News Article | May 10, 2017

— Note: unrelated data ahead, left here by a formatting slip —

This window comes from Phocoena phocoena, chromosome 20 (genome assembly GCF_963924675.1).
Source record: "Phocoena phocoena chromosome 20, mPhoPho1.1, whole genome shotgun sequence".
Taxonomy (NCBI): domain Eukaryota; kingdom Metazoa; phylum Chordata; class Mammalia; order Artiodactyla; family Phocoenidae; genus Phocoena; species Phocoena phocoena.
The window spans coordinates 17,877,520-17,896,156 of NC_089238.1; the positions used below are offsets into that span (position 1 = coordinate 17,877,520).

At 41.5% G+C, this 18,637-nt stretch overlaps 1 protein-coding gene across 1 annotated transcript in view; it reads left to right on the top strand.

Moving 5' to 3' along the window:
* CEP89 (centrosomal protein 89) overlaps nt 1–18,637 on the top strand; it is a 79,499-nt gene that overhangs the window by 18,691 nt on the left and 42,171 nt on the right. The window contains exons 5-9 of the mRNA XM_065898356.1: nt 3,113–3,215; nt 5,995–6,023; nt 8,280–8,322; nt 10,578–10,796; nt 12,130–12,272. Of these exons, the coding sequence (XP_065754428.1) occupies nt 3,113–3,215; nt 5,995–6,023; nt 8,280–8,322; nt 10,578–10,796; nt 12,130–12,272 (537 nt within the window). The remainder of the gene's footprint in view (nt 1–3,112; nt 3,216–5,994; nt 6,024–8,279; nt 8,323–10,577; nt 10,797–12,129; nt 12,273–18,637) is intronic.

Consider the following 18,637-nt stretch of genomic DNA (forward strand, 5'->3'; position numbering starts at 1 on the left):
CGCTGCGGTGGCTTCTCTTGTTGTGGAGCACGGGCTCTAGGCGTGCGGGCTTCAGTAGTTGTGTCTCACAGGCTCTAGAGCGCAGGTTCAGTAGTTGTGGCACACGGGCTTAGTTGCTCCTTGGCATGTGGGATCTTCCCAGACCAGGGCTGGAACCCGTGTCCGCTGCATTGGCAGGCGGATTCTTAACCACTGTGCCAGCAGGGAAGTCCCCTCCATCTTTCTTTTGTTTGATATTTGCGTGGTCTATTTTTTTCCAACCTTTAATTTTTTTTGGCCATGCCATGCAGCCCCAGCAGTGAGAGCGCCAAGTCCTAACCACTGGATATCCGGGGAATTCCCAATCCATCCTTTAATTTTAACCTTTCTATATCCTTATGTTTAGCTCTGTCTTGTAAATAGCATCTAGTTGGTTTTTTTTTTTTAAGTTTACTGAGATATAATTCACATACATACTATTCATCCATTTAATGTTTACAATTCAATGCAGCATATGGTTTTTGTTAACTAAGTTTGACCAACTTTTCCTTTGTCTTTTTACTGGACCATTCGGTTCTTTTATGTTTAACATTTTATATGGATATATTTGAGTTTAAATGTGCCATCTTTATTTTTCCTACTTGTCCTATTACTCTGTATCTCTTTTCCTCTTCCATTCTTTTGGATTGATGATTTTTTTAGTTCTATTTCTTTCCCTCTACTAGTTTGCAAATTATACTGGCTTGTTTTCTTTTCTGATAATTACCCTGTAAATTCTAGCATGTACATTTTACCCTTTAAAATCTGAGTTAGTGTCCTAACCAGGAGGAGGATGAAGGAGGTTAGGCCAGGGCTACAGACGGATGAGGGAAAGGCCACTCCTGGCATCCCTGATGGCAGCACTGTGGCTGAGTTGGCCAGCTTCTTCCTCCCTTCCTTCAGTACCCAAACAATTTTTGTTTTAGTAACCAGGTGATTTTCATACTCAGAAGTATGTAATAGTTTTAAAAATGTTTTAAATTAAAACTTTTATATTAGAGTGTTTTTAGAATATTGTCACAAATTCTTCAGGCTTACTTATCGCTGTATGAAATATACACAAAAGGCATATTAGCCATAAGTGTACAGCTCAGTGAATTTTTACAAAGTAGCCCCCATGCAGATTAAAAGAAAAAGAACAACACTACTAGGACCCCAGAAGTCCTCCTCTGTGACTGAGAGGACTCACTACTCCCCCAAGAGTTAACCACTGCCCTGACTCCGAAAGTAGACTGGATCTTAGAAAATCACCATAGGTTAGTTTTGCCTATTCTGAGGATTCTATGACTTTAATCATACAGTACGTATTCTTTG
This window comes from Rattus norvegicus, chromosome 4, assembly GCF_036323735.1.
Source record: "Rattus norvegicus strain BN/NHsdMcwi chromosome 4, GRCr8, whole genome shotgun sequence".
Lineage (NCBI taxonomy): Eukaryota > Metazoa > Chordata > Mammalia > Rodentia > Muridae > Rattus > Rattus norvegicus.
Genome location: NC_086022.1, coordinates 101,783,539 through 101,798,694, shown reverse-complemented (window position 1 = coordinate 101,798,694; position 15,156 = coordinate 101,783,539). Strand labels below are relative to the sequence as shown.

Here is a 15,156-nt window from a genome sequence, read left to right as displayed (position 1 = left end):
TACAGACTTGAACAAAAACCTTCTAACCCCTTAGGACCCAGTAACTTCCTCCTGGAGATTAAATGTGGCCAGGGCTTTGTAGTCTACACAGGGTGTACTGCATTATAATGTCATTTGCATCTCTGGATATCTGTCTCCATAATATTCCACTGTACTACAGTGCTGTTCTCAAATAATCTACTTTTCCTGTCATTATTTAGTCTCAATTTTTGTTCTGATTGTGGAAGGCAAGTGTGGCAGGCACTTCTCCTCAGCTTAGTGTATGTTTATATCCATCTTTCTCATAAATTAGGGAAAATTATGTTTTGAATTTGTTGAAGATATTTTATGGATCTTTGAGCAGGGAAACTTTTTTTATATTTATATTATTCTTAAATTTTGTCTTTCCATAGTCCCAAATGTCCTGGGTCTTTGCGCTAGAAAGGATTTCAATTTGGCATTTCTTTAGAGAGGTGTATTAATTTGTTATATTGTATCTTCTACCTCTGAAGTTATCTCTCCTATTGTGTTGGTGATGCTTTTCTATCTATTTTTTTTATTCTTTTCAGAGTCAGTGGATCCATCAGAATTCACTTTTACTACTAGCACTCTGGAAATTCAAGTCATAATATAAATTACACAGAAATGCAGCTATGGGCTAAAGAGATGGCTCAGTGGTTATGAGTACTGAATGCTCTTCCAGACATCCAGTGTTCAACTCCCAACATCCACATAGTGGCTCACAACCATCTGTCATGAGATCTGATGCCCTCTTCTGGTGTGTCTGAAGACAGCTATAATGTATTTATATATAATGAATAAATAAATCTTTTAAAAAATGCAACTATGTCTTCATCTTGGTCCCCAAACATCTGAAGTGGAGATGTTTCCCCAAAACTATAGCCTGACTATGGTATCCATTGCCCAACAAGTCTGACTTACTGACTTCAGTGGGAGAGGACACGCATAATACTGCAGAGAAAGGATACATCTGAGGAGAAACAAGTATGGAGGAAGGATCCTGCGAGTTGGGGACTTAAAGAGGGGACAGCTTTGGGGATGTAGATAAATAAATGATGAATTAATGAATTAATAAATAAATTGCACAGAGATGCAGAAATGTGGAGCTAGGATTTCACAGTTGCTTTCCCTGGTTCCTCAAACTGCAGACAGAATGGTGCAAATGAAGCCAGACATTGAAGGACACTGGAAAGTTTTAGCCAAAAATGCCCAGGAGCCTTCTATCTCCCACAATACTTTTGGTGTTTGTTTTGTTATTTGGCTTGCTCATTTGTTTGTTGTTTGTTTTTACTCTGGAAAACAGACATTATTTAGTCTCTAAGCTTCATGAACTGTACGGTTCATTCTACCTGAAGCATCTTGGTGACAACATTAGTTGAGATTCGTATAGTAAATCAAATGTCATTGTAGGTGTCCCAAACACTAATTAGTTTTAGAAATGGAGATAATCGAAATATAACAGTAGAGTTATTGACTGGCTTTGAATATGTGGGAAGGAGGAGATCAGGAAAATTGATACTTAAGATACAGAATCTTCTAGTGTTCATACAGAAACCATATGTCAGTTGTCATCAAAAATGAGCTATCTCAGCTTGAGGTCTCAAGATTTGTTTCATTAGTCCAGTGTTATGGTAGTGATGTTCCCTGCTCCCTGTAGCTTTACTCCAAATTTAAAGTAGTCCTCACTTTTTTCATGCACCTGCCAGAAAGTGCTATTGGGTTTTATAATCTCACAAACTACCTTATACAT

Researchers working in the lab of Carnegie Mellon University neuroscientist Aryn Gittis have identified two groups of neurons that can be turned on and off to alleviate the movement-related symptoms of Parkinson's disease. The activation of these cells in the basal ganglia relieves symptoms much longer than current therapies, like deep brain stimulation and pharmaceuticals. The study, completed in a mouse model of Parkinson's, used optogenetics to better understand the neural circuitry involved in Parkinson's disease, and could provide the basis for new experimental treatment protocols. The findings, published by researchers from Carnegie Mellon, the University of Pittsburgh and the joint CMU/Pitt Center for the Neural Basis of Cognition (CNBC) are available as an Advance Online Publication on Nature Neuroscience's website. Parkinson's disease is caused when the dopamine neurons that feed into the brain's basal ganglia die and cause the basal ganglia to stop working, preventing the body from initiating voluntary movement. The basal ganglia is the main clinical target for treating Parkinson's disease, but currently used therapies do not offer long-term solutions. "A major limitation of Parkinson's disease treatments is that they provide transient relief of symptoms. Symptoms can return rapidly if a drug dose is missed or if deep brain stimulation is discontinued," said Gittis, assistant professor of biological sciences in the Mellon College of Science and member of Carnegie Mellon's BrainHub neuroscience initiative and the CNBC. "There is no existing therapeutic strategy for long lasting relief of movement disorders associated with Parkinson's." To better understand how the neurons in the basal ganglia behave in Parkinson's, Gittis and colleagues looked at the inner circuitry of the basal ganglia. They chose to study one of the structures that makes up that region of the brain, a nucleus called the external globus pallidus (GPe). The GPe is known to contribute to suppressing motor pathways in the basal ganglia, but little is known about the individual types of neurons present in the GPe, their role in Parkinson's disease or their therapeutic potential. The research group used optogenetics, a technique that turns genetically tagged cells on and off with light. They targeted two cell types in a mouse model for Parkinson's disease: PV-GPe neurons and Lhx6-GPe neurons. They found that by elevating the activity of PV-GPe neurons over the activity of the Lhx6-GPe neurons, they were able to stop aberrant neuronal behavior in the basal ganglia and restore movement in the mouse model for at least four hours — significantly longer than current treatments. While optogenetics is used only in animal models, Gittis said she believes their findings could create a new, more effective deep brain stimulation protocol.